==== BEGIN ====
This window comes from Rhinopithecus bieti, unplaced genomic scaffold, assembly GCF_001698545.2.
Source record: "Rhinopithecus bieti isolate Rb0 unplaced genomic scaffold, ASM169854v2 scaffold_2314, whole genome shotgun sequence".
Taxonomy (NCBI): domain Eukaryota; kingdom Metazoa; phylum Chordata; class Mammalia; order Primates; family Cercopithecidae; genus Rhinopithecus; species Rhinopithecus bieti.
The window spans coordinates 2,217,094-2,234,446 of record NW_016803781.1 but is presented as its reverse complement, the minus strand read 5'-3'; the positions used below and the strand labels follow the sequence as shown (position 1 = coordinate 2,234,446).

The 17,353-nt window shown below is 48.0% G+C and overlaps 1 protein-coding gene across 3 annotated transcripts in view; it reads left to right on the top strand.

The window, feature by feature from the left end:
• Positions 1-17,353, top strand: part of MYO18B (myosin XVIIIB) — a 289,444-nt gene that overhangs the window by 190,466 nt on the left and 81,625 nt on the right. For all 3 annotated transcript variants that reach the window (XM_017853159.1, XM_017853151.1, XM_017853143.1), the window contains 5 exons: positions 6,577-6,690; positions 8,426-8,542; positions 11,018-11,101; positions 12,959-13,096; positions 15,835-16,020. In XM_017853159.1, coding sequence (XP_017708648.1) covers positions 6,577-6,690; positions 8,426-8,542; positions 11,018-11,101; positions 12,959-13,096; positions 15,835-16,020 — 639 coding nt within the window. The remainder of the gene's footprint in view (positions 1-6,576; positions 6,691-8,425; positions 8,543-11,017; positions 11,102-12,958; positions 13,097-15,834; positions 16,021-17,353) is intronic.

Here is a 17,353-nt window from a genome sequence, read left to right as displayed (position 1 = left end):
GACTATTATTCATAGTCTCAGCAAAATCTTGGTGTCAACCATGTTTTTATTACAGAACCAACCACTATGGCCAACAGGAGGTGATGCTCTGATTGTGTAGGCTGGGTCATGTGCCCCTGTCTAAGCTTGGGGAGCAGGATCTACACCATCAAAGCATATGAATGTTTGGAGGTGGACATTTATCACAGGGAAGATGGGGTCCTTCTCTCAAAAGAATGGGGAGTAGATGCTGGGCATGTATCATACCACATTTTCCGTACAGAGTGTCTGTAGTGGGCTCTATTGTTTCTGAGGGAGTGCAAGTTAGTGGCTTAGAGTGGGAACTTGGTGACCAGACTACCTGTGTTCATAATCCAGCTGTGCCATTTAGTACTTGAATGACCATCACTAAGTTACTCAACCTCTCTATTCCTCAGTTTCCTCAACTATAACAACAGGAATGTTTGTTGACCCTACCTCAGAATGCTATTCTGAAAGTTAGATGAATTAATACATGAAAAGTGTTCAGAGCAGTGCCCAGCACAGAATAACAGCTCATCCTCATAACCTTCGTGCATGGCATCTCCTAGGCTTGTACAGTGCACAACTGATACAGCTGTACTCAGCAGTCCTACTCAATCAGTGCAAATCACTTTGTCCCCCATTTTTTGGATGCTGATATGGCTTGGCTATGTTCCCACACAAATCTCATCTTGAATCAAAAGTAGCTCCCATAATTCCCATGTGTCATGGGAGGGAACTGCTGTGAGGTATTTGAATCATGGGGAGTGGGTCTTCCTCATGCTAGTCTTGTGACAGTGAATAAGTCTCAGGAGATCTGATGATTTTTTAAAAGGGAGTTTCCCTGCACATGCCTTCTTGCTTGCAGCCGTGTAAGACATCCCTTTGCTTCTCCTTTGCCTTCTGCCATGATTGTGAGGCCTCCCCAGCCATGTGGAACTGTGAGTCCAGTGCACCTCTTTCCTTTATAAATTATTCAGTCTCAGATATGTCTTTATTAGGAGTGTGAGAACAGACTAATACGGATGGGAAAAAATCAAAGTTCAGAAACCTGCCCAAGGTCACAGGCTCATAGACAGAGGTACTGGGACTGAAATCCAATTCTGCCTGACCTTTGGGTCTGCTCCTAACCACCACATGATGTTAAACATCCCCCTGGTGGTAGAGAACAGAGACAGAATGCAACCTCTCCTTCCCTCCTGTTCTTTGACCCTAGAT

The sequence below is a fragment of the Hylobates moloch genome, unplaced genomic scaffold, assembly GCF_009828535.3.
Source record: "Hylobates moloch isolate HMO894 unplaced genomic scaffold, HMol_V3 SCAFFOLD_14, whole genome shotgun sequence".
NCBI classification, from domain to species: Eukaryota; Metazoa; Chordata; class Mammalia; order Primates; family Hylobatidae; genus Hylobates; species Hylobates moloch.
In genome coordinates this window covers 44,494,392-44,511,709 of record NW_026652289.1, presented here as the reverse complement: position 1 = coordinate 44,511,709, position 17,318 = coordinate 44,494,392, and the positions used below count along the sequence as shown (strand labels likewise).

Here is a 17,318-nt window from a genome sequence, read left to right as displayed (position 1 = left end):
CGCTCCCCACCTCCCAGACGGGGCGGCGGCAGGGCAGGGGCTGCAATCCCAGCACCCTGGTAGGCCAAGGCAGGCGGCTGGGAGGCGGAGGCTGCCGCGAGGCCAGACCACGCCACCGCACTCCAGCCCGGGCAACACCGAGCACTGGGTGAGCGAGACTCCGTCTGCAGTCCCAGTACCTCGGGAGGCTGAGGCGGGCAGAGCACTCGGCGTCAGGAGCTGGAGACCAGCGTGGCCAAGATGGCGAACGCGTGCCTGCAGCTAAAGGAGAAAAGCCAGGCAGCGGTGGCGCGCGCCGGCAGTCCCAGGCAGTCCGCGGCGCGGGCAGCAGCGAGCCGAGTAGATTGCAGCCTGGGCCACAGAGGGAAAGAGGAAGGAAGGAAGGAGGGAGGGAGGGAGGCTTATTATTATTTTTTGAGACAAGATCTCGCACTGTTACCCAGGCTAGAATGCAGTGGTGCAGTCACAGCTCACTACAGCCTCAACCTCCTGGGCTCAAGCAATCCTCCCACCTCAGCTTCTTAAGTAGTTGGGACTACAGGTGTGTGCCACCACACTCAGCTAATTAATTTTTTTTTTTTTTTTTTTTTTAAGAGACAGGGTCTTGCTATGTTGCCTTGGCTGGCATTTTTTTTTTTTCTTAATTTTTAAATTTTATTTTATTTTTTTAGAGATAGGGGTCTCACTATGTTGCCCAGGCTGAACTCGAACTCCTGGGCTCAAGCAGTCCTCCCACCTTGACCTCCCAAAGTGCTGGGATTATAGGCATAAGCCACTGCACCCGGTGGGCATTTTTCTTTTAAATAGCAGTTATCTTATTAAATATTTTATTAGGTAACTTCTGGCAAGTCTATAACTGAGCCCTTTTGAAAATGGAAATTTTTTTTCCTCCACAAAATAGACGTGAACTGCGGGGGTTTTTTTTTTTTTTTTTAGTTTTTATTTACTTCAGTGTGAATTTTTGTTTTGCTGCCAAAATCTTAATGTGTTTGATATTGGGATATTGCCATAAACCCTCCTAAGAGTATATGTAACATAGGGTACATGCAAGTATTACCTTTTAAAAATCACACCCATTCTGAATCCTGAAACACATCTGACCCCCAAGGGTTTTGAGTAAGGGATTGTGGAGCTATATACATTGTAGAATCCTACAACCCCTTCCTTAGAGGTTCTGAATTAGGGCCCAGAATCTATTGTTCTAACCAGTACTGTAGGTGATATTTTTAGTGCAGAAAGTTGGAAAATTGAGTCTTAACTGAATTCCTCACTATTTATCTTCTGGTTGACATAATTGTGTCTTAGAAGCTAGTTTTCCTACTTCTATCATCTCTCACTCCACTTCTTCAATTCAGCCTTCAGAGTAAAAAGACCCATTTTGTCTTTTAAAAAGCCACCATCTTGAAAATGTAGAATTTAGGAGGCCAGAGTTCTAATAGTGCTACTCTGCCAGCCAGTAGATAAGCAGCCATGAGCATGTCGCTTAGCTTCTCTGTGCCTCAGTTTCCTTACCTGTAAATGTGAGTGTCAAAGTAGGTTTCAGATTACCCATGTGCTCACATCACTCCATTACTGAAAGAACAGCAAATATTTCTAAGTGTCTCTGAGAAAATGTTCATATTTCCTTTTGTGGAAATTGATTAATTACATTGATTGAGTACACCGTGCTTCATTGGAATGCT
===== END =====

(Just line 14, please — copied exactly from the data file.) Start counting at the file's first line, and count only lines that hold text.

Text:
Here is a 17,318-nt window from a genome sequence, read left to right as displayed (position 1 = left end):